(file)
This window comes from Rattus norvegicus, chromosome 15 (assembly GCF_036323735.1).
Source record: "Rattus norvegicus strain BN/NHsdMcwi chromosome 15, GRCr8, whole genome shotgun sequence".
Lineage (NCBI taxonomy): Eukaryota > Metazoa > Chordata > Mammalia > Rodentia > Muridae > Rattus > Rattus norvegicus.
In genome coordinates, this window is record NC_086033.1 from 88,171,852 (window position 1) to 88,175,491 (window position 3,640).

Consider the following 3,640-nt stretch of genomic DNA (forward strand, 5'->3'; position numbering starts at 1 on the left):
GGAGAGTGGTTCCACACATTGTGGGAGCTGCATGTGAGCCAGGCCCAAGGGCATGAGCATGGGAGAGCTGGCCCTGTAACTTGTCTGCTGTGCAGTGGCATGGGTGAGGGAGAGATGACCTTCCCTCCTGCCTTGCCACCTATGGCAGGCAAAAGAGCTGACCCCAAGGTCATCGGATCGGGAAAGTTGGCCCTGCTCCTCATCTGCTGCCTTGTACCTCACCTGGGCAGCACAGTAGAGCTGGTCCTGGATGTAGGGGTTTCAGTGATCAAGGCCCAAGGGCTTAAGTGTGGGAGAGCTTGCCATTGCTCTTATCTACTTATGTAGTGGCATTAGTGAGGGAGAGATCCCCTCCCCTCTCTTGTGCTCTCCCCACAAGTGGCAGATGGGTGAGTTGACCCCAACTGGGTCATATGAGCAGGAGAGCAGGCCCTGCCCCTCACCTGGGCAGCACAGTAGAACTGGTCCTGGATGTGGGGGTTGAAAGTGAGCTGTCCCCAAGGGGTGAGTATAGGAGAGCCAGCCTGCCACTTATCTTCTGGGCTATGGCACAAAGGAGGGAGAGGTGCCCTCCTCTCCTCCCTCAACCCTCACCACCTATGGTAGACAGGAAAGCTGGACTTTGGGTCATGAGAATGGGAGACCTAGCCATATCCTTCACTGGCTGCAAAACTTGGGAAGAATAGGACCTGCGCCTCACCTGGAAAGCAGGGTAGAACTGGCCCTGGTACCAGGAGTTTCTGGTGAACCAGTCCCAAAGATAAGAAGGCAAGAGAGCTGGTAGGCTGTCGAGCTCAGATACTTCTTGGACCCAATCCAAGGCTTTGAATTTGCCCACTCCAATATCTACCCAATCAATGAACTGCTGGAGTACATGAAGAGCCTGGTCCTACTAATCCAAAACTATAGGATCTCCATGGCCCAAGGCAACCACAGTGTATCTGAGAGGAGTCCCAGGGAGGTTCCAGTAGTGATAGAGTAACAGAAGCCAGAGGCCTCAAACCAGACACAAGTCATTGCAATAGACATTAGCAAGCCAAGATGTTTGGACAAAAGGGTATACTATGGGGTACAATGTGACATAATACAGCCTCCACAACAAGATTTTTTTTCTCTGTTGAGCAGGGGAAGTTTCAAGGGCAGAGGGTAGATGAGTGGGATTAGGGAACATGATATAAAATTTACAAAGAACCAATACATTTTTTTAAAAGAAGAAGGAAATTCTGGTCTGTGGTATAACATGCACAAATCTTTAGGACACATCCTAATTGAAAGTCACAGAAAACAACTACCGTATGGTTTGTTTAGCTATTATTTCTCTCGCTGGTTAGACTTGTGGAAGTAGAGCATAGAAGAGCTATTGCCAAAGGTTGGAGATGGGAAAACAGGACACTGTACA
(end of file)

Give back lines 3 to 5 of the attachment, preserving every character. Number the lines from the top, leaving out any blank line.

Lineage (NCBI taxonomy): Eukaryota > Metazoa > Chordata > Mammalia > Rodentia > Muridae > Rattus > Rattus norvegicus.
In genome coordinates, this window is record NC_086033.1 from 88,171,852 (window position 1) to 88,175,491 (window position 3,640).

Consider the following 3,640-nt stretch of genomic DNA (forward strand, 5'->3'; position numbering starts at 1 on the left):